We do note that title 42, section 1437d(l)(5), of the United States Code requires local housing agency leases to “provide that any criminal activity that threatens the health, safety, or right to peaceful enjoyment of the premises . . . engaged in by a public housing tenant, any member of the tenant’s household, or any guest or other person under the tenant’s control, shall be cause for termination of tenancy.” (Emphasis added.) This provision might support a municipal housing authority regulation, to be incorporated in authority leases, providing for eviction for the criminal possession of a firearm. It would not in our opinion, however, supersede the section 215.001 restrictions with respect to the regulation in question, which, as we understand it, would restrict possession that was otherwise legal. See Penal Code subsection 46.02 (carrying certain weapons on or about one’s person a crime), 46.05 (crime for certain felons to “possess” a firearm “away from the premises where [they] live”).
Accordingly, we conclude that municipal housing authorities are, as “divisions” of municipalities, subject to the provisions of section 215.001. They would be precluded by subsection (a) of section 215.001 from adopting a regulation restricting tenants’ otherwise legal possession of firearms. Such a regulation would “relat[e] to” the “private ownership” or “keeping” of firearms within the subsection (a) prohibition and would not fall within any of the exceptions to the subsection (a) prohibition set out in subsection (b) of section 215.001. Nor, does applicable federal law supersede the section 215.001 prohibition.
You also ask whether a municipal housing authority’s powers under chapter 392 of the Local Government Code are broad enough to permit adoption of the regulation in question, and whether such a regulation would violate the provisions of article I, section 23, of the Texas Constitution relating to the right to “keep and bear arms.” In view of our conclusion that a municipal housing authority is precluded by section 215.001 from adopting such a regulation, we need not reach these other issues here.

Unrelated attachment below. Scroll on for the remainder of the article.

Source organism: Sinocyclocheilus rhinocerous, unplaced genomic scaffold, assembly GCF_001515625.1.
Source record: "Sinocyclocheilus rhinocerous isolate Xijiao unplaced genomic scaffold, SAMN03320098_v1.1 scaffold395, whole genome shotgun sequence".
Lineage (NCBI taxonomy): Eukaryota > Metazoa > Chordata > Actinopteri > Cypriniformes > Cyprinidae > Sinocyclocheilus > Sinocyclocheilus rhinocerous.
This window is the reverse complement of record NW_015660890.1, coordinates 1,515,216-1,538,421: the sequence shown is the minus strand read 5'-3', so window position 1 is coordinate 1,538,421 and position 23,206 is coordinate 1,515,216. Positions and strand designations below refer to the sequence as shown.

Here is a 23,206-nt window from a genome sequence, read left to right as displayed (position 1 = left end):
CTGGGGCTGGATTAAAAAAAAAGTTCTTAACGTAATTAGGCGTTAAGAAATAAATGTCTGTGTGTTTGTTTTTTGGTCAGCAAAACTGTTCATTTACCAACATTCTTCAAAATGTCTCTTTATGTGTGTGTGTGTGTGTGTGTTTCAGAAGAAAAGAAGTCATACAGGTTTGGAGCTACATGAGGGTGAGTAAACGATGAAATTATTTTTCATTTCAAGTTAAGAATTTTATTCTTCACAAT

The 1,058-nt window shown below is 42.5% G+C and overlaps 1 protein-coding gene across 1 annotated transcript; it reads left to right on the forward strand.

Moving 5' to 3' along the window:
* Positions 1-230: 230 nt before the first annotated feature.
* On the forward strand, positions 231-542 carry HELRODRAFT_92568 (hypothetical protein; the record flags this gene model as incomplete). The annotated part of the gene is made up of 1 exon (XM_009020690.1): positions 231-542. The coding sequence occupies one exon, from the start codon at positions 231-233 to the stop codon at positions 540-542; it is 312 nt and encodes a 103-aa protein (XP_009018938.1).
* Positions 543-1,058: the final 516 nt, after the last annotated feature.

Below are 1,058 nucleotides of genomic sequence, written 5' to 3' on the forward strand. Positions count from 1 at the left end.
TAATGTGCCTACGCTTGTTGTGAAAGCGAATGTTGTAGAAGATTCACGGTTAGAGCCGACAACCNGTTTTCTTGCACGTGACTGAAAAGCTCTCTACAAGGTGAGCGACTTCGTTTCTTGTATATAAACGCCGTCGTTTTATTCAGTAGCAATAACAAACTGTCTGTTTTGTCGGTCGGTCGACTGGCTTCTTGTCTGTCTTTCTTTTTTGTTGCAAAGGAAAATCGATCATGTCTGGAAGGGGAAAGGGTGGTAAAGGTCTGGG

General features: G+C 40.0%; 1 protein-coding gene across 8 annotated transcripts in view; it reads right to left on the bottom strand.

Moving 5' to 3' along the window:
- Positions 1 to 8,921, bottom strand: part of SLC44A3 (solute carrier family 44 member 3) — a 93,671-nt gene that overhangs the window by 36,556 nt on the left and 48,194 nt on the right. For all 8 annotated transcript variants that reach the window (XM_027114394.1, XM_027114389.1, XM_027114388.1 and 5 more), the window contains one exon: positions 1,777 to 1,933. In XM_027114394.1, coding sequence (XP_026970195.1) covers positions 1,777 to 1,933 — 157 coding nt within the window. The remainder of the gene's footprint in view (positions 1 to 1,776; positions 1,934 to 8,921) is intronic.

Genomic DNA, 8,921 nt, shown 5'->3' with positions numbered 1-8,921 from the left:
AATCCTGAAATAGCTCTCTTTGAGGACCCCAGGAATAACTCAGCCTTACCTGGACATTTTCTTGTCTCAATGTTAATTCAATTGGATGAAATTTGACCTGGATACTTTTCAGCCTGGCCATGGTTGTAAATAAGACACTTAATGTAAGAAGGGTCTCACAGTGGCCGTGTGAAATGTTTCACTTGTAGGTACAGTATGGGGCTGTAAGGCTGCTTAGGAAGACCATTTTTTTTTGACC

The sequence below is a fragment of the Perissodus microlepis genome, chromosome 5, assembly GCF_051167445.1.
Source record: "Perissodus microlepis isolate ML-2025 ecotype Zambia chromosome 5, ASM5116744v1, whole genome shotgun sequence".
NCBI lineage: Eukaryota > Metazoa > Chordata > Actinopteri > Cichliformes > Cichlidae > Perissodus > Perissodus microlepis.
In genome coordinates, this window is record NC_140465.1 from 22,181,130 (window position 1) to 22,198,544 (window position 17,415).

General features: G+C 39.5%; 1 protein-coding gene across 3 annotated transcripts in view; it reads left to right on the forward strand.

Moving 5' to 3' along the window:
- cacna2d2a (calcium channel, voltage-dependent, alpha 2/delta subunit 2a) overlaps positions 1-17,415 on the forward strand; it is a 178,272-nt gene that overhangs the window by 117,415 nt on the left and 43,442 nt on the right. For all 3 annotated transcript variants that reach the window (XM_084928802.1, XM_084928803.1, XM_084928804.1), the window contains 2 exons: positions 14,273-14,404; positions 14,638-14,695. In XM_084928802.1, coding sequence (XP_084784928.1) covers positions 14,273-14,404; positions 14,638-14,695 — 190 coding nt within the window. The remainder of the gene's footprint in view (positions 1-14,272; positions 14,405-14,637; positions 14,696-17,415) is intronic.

Section 215.001 of the Local Government Code prohibits a municipal housing authority from adopting a regulation providing for a tenant’s eviction for the otherwise legal possession of a firearm.
Very truly yours,
DAN MORALES Attorney General of Texas
WILL PRYOR First Assistant Attorney General
MARY KELLER Deputy Assistant Attorney General
JUDGE ZOLLIE STEAKLEY (Ret.) Special Assistant Attorney General
RENEA HICKS Special Assistant Attorney General
MADELEINE B. JOHNSON Chair, Opinion Committee
Prepared by William Walker Assistant Attorney General
(D.N.J. 1972); Tumulty v. Jersey City, 155 A.2d 148 (NJ. Super. Ct. App. Div. 1959); Housing Auth. v. City of Los Angeles, 243 P.2d 515 (Cal. 1952); State ex rel. Great Falls Housing Auth. v. City of Great Fail,, 100 P.2d 915 (Mont. 1940).